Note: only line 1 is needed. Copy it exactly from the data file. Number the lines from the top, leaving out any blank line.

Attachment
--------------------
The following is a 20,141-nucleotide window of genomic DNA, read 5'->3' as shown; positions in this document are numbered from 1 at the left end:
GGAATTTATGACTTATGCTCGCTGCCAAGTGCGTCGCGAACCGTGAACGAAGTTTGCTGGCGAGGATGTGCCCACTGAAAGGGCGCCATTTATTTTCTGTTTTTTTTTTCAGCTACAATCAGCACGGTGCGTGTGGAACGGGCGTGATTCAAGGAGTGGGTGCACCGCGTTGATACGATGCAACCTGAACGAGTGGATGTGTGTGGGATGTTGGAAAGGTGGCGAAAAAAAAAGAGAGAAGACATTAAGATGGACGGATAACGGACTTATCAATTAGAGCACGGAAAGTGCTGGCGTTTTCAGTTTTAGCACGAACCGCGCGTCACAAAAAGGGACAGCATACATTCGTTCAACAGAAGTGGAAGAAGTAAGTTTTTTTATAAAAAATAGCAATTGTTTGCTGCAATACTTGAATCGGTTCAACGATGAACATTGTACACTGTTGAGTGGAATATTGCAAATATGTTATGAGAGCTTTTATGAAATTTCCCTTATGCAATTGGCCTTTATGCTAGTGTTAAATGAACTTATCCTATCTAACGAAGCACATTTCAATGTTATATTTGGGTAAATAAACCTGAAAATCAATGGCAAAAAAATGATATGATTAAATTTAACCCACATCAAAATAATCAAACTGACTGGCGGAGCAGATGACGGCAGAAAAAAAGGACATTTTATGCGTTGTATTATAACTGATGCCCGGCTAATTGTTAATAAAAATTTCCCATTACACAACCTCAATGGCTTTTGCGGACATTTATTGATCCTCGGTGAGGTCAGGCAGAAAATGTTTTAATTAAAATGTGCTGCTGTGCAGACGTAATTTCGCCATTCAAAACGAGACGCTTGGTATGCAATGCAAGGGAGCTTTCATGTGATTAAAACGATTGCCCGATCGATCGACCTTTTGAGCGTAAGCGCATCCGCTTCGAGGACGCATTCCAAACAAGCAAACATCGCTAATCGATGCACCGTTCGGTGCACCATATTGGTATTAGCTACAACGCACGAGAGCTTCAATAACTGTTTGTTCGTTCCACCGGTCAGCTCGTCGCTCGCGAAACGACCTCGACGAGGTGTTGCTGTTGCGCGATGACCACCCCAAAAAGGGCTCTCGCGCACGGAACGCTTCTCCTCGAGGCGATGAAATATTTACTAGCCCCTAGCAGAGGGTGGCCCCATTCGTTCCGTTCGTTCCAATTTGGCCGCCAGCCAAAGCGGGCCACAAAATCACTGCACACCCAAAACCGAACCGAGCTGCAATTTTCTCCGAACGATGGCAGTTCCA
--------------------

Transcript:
The following is a 20,141-nucleotide window of genomic DNA, read 5'->3' as shown; positions in this document are numbered from 1 at the left end: